Monday 13 May 2019

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Review: Stepsister by Jennifer Donnelly (#Ad)

Stepsister by Jennifer Donnelly

I received this eProof for free from Hot Key Books via NetGalley for the purposes of providing an honest review.

Stepsister by Jennifer Donnelly

Published: 14th May 2019 | Publisher: Hot Key Books | Source: Publisher
Jennifer Donnelly's Website

'In an ancient city by the sea, three sisters - a maiden, a mother, and a crone - are drawing maps by candlelight. Sombre, with piercing grey eyes, they are the three Fates, and every map is a human life . . .'

Stepsister takes up where Cinderella's tale ends. We meet Isabelle, the younger of Cinderella's two stepsisters. Ella is considered beautiful; stepsister Isabelle is not. Isabelle is fearless, brave, and strong-willed. She fences better than any boy, and takes her stallion over jumps that grown men fear to attempt. It doesn't matter, though; these qualities are not valued in a girl. Others have determined what is beautiful, and Isabelle does not fit their definition. Isabelle must face down the demons that drove her cruel treatment of Ella, challenge her own fate and maybe even redefine the very notion of beauty . . .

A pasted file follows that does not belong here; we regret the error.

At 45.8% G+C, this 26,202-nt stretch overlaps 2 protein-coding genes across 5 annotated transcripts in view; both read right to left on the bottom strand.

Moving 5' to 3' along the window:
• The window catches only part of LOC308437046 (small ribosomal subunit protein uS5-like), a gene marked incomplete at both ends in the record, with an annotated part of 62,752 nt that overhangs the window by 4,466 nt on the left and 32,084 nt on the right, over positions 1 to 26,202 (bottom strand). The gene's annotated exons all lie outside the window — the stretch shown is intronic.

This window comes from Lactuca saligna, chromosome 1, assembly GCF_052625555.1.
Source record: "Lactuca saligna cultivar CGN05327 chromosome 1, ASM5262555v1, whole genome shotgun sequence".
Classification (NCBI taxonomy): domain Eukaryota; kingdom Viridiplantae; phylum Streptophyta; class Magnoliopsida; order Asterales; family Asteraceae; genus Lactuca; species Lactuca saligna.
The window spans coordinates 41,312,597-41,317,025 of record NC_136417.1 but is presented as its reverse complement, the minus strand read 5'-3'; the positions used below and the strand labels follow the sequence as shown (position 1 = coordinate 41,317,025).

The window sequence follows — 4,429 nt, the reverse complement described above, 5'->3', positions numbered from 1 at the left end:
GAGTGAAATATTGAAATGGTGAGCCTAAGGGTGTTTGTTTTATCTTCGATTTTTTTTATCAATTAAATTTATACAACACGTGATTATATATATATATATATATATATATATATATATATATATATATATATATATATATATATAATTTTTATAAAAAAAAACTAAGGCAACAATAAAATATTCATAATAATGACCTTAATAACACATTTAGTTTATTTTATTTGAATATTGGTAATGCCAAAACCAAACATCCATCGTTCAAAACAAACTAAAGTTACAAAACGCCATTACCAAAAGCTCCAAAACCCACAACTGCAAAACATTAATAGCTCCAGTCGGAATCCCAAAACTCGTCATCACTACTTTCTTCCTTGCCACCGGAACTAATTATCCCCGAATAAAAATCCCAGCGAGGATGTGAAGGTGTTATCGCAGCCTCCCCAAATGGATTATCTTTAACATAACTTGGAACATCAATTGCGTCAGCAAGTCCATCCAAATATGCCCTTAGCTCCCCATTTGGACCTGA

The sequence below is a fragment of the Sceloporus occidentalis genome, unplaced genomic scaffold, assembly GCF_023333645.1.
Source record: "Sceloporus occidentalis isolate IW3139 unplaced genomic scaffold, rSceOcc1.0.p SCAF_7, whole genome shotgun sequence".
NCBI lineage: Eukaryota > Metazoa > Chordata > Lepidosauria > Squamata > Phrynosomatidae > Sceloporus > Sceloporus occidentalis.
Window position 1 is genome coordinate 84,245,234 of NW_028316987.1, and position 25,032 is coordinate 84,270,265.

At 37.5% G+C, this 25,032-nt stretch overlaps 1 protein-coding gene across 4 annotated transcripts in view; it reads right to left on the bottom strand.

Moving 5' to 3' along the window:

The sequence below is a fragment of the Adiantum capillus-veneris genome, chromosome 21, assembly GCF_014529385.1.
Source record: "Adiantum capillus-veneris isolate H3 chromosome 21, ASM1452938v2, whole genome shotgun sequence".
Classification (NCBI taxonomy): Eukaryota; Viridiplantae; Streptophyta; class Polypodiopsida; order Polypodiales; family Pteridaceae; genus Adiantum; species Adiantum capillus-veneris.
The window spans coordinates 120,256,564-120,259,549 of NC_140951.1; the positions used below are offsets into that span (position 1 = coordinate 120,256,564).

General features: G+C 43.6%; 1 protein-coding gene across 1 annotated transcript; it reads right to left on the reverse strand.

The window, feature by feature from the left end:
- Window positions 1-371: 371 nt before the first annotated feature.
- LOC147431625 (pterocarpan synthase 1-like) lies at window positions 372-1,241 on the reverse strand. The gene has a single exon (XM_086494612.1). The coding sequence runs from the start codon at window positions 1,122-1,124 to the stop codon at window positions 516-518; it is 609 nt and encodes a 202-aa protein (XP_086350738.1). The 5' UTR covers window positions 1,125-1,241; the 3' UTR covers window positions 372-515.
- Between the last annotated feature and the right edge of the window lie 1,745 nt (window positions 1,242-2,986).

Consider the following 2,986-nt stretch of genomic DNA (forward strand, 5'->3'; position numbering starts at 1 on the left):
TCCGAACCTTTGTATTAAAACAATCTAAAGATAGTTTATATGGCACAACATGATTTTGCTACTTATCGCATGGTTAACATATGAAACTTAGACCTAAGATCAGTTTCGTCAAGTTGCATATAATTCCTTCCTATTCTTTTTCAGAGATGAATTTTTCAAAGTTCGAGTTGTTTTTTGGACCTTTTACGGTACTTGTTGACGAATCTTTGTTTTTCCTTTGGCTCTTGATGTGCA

Cinderella is about a girl who was bullied; Stepsister is about the bully. We all root for the victims, we want to see them triumph. But what about the bullies? Is there hope for them? Can a mean girl change? Can she find her own happily ever after?
From Goodreads.

Trigger Warning: This book features discussion of considering suicide, threat of sexual assault, dead bodies, and war.

I had been so looking forward to reading Stepsister by Jennifer Donnelly ever since first hearing about it. A feminist retelling of Cinderella, a sequel from an ugly stepsister's point of view! What could be better?! Unfortunately, I was pretty disappointed with this one.